Bluegrass-Bands n' Bones
Trip Start Aug 14, 2001
16Trip End Nov 07, 2002
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There were a whole bunch of tables but they were all half full already so I didn't know where to sit. Luckily for me, my wife is not as shy as I can be, cause soon we were sitting at a table with a few locals, drinking 'pivo' and 'vino' and having a good time, doing sign language and pictures-on-paper talk!! (our Czech vocab was only up to about 15 words...)
A group of musicians sat at the next table, eyes flashing at the case holding my mandolin. 'Charlie' finally came over to see what I had and was excited because as I gathered, their's was a Bluegrass Band!! I understood this word, but everything else was Czech... I couldn't believe it, a bluegrass band in Kutna Hora!?!
Next thing I knew, they were asking me to play with them down the street somewhere. I couldn't wait to hear them, so I followed them as they tried to find somewhere to setup and play a few tunes. (We couldn't play at the pub cause another band was presently doing a set...) We found a place in the square next to a big statue and out came guitar, banjo, two mandolins and an upright bass! We exchanged notes and chords to ensure the proper tuning and then, Charlie announced the first song! (The only English he had yet to utter)..."Footprints in the Snow...Bill Monroe."(Czech accent) A little nod with a smile...and then, bang! They slammed into the song like it was in their blood. I was blown away by their powerful versions of this and other traditional bluegrass songs. All sung in (almost) perfect English, harmonies and everything. I had several opportunities to play with them and it was so much fun but I had to get back to rescue Katrinka from the local-boys at the bar! She was very happy to see me when I returned!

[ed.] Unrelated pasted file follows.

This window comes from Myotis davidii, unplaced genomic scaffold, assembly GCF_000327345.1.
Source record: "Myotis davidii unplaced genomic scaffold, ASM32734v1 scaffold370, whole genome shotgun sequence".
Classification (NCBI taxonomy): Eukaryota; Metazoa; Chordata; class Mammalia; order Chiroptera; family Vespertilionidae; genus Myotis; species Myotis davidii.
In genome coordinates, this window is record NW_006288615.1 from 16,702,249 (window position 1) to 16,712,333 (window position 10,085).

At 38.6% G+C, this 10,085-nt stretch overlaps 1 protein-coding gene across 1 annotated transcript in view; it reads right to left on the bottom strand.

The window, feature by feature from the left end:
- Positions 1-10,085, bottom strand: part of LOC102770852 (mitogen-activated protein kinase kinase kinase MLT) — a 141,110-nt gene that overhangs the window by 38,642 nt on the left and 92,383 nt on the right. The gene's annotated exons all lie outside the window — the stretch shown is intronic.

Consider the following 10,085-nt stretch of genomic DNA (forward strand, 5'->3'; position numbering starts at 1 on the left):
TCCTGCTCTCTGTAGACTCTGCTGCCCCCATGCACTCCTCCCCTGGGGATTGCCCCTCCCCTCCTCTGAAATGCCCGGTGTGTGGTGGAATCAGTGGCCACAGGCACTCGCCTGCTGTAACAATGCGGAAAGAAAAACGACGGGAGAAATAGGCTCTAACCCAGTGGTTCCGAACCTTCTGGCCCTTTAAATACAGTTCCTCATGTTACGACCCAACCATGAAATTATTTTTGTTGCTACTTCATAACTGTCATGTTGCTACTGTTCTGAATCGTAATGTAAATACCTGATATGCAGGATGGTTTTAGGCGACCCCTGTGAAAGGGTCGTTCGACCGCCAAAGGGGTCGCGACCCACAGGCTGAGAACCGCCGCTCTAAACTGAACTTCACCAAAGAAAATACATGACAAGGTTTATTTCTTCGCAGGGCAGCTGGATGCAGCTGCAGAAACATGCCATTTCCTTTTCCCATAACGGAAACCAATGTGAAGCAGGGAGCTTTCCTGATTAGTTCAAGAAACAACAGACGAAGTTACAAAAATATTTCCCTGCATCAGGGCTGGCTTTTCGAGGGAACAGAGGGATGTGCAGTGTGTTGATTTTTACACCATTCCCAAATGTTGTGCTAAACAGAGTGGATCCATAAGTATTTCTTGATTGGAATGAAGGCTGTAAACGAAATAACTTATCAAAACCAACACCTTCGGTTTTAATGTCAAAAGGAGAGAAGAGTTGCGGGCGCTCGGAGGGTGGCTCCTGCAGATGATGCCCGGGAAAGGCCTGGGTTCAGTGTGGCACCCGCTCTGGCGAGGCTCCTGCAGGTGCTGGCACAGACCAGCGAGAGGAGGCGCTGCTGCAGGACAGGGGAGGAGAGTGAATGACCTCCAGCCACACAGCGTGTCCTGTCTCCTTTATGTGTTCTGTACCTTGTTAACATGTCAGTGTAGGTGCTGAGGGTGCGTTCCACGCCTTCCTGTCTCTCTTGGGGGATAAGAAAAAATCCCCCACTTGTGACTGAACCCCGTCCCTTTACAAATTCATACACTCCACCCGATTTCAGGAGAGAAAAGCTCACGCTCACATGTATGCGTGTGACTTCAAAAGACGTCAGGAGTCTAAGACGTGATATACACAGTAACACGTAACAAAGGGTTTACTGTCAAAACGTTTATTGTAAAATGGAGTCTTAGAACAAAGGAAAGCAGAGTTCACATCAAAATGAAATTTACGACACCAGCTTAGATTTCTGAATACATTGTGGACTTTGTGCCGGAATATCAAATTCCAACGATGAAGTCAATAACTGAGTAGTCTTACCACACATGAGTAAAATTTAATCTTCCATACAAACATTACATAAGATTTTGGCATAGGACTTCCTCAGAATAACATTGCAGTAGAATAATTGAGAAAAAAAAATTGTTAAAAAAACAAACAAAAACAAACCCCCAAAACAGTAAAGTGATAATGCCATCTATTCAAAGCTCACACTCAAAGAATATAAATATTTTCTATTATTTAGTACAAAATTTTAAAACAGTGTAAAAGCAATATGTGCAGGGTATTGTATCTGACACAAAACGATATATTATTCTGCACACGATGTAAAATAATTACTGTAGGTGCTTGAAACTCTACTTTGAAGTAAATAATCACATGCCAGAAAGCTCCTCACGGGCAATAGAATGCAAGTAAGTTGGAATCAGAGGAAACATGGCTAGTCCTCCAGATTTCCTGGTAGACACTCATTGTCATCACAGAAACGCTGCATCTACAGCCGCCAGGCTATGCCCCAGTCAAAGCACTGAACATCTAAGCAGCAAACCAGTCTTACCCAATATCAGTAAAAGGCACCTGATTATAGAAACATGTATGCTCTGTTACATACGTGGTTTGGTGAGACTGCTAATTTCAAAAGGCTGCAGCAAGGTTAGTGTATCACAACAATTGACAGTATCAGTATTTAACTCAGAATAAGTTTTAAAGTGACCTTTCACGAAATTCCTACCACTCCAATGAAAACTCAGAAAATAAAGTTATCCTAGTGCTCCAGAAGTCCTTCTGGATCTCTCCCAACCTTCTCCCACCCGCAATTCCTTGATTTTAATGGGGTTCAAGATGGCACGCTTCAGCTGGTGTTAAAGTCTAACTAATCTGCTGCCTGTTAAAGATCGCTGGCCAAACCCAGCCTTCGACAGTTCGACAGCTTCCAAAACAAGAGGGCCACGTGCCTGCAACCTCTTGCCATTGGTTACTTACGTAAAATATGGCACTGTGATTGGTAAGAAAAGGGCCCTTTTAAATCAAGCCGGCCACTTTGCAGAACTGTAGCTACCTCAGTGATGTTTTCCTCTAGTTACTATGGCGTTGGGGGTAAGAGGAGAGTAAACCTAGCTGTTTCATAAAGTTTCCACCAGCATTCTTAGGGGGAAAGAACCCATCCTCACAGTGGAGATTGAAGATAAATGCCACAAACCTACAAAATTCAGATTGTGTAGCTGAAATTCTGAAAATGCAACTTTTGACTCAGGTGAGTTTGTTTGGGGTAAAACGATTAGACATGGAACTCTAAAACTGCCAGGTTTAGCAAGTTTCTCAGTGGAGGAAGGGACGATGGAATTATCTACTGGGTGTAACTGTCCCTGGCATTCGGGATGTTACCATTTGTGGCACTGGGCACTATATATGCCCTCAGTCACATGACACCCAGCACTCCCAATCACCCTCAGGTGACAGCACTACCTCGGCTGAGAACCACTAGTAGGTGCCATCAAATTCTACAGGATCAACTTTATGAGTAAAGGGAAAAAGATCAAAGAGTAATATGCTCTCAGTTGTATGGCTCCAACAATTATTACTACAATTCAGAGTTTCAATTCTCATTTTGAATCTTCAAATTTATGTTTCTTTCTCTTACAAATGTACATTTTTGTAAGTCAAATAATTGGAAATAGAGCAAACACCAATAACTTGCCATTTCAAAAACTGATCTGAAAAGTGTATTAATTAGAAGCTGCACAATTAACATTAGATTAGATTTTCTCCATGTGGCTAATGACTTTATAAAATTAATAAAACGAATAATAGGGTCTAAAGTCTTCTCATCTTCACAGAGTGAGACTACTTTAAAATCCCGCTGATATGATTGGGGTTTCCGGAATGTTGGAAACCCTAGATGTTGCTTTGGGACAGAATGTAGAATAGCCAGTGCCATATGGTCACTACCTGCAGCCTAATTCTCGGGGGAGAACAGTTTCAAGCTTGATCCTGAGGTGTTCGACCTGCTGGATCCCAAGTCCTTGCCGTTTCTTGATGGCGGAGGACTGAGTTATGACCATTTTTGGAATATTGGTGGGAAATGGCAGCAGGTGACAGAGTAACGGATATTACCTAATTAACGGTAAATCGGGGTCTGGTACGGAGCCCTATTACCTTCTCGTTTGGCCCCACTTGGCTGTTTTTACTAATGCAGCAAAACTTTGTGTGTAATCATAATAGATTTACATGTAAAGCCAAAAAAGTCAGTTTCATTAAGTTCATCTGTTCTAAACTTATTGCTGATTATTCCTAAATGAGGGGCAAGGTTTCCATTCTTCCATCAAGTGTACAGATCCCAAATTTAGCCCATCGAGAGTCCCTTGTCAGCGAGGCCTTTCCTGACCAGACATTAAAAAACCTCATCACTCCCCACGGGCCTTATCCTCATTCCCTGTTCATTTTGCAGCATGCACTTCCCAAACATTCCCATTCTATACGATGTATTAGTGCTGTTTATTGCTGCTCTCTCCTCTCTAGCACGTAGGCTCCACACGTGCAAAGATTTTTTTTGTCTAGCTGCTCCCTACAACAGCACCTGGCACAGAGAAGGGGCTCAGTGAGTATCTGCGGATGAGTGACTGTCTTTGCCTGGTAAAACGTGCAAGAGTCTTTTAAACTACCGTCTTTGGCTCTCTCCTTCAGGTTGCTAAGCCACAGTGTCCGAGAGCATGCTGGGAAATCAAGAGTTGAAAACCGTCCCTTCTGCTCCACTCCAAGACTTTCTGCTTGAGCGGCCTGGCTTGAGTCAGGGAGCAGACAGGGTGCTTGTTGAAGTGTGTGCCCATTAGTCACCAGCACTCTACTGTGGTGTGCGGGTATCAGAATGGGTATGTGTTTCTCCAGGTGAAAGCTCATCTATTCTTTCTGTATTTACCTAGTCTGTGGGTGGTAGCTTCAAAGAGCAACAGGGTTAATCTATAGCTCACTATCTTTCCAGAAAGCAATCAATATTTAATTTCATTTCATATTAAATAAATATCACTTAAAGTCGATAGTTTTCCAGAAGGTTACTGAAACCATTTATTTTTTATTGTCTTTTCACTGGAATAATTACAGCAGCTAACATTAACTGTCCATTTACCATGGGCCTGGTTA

All night, we sat and drank pivo (giving cheers of 'Nazdravi!') with these folks and eventually, Charlie found us an interpretor and finally, we could talk and share our excitement over the music which we shared! They found it as strange to see me there with my mandolin as I found it to discover them playing bluegrass! We were treated so nicely by all of these people and we found that bars here are much different places than at home. They let loose and had fun together until closing time and one old guy gave us gifts of handmade ceramics. Katrinka was dragged out to dance by the local girls while they sang with the band (who by now, were off stage and on the tables...) No one was rude or stupid or ignorant. It was just a whole lot of fun.
Kutna Hora is a small town built in the 1300's during a silver mining boom. It is perched on a hill above a picturesque green valley with a little stream running through it. Remarkable is the Gothic Cathedral of St. Barbara, the miners saint. But, absolutely crazy is the Ossuary in Sedlec (15min walk from Kutna Hora). Inside this tall and crooked old church lie the bones of 40,000 people! But wait, it gets crazier!!! They are all on display in the form of church-decore including chandeliers, pillars, crucifixes and 4 HUGE pyramids of stacked bones and skulls!!! Real skulls! Very weird!
A few days later, we were in Brno. It is 200 Km southeast of Prague. Here, we visited Dan and Michael, a close friend's we relatives. We went on several day hikes and trips in areas surrounding Brno. Most notable were our hikes through the Moravsky Kras area, a forest full of caves, chasms and canyons... The big thing to see there is the Macocha Abyss, a huge abyss connected to several caves full of gorgeous formations which we paid to walk through, into the abyss. It was breathtaking. Like being deep in the mouth of a dormant volcano, the abyss was alive with lush, green plants turning the suns golden rays to colors of lime. After a boat ride through the rest of the flooded caves, we also saw the abyss from above and then walked 6km to Sloup to catch a bus back to Brno.
In an attempt to out-do our 'Bones-in the-Basement' experience in Kutna Hora, Michael took us to visit the 'Krypta" in the basement of Brno's Capucine Monastery (1651) where, on display are the intact mummies of monks and local leaders of the 17th and 18th century. Coffin-lids have been replaced with )glass!) so you can take a VERY close look at dry, dusty bones and crusty eye-sockets draped in leathery blankets of crispy skin! One room had about 25 monks simply laid to rest on the sandy floor. It was surreal, absolutely crazy!! Michael is a typical young man who sleeps way too much and ever since, I have referred to his bedroom as 'The Kryptia'. We both seem to get a laugh out of that...